One of my favorite easy meals to make is a “make your own bowl.” I throw together rice, beans, avocado, and salsa. I often stock some Tex-Mex or Southwest theme of foods at the grocery store, and then I can use it in multiple ways. If I buy corn tortillas then I can also add beans, spinach, cheese, and use the microwave to make a quick quesadilla. A rotisserie chicken is another good idea—it can go a long way. You can throw chicken on top of a nice kale salad and have a microwaved sweet potato on the side. You could also pull pieces of the rotisserie chicken pieces and add it to your Tex-Mex bowl. Breakfast foods are easy too. Berries and granola with milk or yogurt is easy. And many stores sell hard-boiled eggs now too. It’s not the same as being home, but it works. There’s a lot you can do in those hotel rooms.

Ryan: What do you all think about sleep in hotel rooms, how do you handle that?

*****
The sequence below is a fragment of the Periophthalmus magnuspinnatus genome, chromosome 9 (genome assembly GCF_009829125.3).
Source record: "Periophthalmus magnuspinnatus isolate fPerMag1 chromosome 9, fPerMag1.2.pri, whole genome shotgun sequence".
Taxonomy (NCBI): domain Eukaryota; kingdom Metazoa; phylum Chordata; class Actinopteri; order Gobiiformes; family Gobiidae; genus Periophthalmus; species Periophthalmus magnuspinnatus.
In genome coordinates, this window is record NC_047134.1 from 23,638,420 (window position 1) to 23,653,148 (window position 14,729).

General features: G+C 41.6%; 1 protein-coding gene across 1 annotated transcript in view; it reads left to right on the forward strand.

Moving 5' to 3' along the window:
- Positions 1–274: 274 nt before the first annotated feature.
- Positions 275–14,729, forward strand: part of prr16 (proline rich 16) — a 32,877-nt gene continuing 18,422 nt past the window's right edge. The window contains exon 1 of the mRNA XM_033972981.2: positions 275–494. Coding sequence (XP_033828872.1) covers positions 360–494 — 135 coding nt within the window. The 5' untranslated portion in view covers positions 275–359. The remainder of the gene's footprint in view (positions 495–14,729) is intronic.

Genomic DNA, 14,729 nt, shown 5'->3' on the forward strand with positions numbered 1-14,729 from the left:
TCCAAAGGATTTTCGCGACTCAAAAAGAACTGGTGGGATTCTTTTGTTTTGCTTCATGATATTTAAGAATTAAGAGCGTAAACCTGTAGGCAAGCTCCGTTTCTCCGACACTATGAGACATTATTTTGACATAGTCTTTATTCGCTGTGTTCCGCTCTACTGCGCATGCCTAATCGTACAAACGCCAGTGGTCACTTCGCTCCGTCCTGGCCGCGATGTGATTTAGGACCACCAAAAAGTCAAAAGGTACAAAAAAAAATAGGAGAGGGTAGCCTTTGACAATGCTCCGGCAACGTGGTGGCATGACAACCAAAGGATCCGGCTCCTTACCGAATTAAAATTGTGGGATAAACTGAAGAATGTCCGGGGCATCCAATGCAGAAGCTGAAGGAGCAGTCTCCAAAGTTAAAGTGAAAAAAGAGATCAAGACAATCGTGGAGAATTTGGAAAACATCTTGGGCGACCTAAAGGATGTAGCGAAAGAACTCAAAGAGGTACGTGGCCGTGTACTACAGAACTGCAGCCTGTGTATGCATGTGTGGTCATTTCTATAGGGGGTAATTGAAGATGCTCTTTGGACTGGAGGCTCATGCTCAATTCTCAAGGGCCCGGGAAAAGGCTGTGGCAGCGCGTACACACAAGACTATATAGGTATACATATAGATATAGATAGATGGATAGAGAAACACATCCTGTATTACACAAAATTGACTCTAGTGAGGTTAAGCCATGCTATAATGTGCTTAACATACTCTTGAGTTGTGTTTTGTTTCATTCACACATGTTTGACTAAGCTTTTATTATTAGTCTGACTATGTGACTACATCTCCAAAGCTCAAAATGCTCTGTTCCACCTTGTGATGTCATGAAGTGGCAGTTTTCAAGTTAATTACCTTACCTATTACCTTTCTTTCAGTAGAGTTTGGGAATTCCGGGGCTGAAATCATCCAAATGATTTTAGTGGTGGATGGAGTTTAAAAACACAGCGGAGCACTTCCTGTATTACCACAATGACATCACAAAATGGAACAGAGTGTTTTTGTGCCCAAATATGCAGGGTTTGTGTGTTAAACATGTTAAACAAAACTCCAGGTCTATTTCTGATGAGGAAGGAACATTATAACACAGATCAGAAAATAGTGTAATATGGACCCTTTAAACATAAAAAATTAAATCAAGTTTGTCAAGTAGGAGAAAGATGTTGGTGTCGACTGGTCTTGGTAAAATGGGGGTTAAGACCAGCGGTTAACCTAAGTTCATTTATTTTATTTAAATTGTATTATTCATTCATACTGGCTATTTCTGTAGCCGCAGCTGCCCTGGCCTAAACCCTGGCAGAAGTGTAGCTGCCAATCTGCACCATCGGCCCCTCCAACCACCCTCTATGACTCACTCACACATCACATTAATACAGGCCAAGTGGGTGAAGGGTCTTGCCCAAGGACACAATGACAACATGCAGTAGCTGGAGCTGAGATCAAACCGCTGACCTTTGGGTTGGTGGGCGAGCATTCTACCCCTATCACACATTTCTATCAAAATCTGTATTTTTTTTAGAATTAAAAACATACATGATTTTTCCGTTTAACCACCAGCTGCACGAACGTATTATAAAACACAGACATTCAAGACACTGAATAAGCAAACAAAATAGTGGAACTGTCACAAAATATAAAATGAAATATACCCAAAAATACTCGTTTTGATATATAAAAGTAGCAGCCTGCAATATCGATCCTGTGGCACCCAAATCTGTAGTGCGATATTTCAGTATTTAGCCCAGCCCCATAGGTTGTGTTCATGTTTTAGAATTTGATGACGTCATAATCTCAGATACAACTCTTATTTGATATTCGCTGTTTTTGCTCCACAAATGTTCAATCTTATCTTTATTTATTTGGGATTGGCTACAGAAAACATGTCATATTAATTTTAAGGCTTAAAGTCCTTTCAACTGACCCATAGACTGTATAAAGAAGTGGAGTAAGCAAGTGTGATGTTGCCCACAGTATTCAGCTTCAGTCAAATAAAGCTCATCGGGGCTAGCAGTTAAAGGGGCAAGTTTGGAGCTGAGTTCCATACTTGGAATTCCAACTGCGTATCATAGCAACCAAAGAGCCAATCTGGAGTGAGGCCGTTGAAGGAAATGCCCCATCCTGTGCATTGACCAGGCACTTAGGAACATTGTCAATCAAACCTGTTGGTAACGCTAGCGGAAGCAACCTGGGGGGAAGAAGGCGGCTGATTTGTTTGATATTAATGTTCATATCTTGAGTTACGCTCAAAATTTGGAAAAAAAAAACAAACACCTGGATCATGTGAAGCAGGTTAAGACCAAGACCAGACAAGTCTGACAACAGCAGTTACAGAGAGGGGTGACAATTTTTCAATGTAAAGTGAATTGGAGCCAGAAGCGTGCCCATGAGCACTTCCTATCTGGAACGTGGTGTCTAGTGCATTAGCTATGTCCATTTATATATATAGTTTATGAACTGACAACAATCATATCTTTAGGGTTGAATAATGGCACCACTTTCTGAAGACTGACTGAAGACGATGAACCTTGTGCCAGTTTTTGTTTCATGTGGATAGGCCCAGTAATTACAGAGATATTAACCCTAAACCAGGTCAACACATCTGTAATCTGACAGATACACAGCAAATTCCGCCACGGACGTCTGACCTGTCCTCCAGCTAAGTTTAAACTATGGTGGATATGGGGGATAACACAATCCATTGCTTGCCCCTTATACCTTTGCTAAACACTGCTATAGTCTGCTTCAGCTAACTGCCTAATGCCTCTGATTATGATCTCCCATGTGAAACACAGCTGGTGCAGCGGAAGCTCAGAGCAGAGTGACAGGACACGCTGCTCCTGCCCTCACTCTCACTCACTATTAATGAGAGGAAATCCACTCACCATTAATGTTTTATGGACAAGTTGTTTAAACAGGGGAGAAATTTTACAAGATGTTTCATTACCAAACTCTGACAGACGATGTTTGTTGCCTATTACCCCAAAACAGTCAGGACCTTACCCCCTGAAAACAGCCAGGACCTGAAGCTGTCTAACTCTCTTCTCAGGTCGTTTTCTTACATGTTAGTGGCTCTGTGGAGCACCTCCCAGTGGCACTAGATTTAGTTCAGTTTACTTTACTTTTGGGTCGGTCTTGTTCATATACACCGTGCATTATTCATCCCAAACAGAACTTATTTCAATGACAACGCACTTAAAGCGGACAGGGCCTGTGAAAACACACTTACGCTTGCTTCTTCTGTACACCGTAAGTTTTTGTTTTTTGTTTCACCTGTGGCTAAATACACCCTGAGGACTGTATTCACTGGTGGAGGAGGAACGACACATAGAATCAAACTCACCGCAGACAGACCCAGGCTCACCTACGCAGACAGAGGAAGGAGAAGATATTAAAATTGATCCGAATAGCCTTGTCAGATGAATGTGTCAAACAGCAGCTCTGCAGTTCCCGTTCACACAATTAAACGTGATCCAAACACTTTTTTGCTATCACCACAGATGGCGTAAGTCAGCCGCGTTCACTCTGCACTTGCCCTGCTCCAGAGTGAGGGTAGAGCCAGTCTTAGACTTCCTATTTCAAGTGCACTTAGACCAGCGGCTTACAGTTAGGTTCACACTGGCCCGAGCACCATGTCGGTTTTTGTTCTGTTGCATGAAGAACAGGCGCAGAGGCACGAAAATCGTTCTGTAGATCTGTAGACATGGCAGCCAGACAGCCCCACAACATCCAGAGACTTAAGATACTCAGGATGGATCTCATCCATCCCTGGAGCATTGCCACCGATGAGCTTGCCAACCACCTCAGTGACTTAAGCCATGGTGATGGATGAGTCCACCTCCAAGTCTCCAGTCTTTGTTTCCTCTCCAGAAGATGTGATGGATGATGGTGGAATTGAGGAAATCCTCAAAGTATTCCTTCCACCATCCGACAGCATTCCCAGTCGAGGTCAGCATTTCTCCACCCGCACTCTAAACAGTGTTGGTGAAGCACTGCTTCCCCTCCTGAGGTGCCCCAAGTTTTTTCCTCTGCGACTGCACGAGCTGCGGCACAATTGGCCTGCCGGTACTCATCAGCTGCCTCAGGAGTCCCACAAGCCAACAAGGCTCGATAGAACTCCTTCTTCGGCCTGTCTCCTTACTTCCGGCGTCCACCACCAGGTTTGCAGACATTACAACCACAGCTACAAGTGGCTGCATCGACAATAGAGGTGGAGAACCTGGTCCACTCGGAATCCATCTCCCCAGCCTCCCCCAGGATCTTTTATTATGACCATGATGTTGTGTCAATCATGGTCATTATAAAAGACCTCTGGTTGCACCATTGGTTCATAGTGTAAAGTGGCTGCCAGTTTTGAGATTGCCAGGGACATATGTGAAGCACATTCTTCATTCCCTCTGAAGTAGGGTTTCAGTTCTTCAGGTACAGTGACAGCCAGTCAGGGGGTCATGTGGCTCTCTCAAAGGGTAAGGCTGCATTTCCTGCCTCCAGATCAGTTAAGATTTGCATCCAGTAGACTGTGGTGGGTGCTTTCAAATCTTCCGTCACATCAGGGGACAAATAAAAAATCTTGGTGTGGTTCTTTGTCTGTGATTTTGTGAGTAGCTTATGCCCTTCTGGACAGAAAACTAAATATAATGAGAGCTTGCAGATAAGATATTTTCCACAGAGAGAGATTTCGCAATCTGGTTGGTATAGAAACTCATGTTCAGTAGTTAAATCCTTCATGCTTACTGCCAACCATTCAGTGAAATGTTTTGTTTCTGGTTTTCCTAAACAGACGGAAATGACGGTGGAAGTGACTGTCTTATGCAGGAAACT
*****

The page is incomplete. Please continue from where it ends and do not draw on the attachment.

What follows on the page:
CHAMP/Gabe: Sleep can be tough in any new environment, especially when you are stressed. And this makes a vicious sleep and stress cycle regarding PCSing. PCSing can, or I would almost say is, stressful, and stress can cause sleep loss. And as we mentioned earlier, more sleep loss can lead to more stress the next day. So it is critical you are practicing good sleep hygiene to help maximize whatever sleep you can get.

For starters, try as best as you can to maintain normal nighttime routines, or make the environment as close to home as possible. Try to create a quiet, dark, comfortable sleeping environment. Cover windows with darkening drapes or shades, or wear a sleep mask to block light. Try to minimize disturbances from environmental noise with either foam earplugs or use a room fan to muffle noise. And if you can, adjust the room temperature to suit whatever you’re used to. Also, try to start to wind down about one hour prior to sleep. Limit TV and cell phone use 30–60 minutes before bed as much as you possibly can. The blue light exposure especially from cell phone use can mess with your sleep–wake cycle, which is your internal clock that regulates when you feel alert or when you’re ready to fall asleep.